About Your Credit Score

Before they decide on the terms of your mortgage loan (which they base on their risk), lenders need to find out two things about you: your ability to pay back the loan, and if you will pay it back. To assess whether you can repay, they look at your income and debt ratio. To calculate your willingness to repay the mortgage loan, they look at your credit score.

The most commonly used credit scores are called FICO scores, which were developed by Fair Isaac & Company, Inc. Your FICO score ranges from 350 (high risk) to 850 (low risk). We've written a lot more on FICO here.

Your credit score is a direct result of your repayment history. They don't consider your income, savings, amount of down payment, or personal factors like gender, ethnicity, national origin or marital status. These scores were invented specifically for this reason. Credit scoring was envisioned as a way to consider solely what was relevant to a borrower's willingness to repay the lender.

Deliquencies, derogatory payment behavior, current debt level, length of credit history, types of credit and the number of inquiries are all calculated into credit scores. Your score considers positive and negative items in your credit report. Late payments count against your score, but a consistent record of paying on time will raise it.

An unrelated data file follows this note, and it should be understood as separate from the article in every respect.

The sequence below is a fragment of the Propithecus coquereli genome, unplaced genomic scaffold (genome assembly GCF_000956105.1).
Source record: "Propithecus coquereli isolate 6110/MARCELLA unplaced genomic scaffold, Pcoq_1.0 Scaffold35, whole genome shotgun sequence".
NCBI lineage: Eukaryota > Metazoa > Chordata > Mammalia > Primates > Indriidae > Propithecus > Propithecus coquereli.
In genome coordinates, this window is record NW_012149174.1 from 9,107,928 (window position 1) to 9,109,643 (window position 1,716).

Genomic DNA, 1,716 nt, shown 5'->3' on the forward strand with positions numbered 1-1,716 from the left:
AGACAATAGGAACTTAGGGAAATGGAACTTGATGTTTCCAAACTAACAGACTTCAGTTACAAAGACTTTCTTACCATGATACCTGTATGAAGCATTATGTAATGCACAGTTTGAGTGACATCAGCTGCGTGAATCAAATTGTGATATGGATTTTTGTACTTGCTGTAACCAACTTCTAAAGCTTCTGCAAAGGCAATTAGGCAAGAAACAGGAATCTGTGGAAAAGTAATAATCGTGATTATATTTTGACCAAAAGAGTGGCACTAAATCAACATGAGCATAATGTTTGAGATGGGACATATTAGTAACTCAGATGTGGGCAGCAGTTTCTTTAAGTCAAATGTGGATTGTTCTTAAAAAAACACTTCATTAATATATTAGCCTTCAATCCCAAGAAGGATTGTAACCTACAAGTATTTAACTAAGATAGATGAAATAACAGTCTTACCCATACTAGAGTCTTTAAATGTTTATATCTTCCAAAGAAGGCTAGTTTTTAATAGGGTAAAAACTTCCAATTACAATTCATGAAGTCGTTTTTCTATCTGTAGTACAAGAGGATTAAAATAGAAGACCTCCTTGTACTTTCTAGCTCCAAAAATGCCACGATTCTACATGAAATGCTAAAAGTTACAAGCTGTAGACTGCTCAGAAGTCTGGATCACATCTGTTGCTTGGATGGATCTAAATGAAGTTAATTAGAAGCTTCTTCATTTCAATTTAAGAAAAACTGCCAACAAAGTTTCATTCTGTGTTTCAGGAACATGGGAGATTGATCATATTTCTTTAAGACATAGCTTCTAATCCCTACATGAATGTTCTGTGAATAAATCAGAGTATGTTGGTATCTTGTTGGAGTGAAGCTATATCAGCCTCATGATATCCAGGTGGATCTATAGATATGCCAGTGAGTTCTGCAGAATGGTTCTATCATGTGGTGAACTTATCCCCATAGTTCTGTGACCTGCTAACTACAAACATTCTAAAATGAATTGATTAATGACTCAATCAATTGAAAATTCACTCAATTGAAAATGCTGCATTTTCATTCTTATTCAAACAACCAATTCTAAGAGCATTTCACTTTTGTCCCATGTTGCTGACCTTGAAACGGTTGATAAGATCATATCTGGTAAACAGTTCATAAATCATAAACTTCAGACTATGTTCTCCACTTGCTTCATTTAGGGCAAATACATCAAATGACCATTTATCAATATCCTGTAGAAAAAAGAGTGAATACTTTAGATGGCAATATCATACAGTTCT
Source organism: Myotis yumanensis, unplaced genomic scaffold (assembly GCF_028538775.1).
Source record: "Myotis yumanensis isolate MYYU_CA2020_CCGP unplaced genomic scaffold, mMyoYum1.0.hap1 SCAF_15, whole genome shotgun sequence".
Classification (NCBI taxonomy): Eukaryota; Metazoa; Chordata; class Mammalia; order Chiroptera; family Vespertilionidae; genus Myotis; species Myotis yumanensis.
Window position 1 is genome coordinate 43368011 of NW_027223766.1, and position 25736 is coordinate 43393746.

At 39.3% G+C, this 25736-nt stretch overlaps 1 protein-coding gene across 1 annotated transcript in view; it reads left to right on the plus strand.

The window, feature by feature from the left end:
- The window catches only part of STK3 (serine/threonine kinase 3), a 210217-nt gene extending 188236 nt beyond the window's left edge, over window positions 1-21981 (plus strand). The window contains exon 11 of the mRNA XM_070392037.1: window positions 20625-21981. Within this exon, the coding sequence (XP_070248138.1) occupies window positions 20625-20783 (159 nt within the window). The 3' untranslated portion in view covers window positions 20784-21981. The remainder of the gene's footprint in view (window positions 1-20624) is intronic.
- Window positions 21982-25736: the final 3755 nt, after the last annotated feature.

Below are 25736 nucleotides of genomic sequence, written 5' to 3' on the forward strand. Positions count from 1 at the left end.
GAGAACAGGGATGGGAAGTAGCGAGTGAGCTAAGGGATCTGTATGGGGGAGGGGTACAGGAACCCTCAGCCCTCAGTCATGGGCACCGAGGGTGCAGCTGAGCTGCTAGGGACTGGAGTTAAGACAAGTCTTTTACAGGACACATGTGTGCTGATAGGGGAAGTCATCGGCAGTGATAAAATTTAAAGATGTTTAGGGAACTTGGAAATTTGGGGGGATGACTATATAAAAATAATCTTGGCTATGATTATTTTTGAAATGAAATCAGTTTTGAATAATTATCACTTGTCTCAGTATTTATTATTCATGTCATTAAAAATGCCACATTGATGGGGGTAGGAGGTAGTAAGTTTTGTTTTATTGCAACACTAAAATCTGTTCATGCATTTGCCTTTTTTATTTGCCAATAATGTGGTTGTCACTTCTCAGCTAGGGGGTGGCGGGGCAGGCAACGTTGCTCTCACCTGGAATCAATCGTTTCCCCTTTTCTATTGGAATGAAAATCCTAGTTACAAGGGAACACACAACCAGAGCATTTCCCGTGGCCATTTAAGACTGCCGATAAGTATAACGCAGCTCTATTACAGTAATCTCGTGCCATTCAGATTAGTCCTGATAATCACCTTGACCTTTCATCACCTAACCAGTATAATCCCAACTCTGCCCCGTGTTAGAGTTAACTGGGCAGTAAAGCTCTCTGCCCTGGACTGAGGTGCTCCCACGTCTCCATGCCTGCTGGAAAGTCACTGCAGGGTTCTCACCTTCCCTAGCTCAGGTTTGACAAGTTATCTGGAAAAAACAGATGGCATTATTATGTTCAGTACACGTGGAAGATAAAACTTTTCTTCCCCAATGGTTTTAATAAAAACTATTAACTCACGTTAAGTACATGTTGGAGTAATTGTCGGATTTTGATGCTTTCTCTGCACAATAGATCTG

To get a credit score, you must have an active credit account with a payment history of six months. This history ensures that there is sufficient information in your report to generate a score. Some folks don't have a long enough credit history to get a credit score. They may need to spend a little time building credit history before they apply for a loan.

Great Mortgage NMLS#478647 can answer your questions about credit reporting. Give us a call: 708.966.9005.

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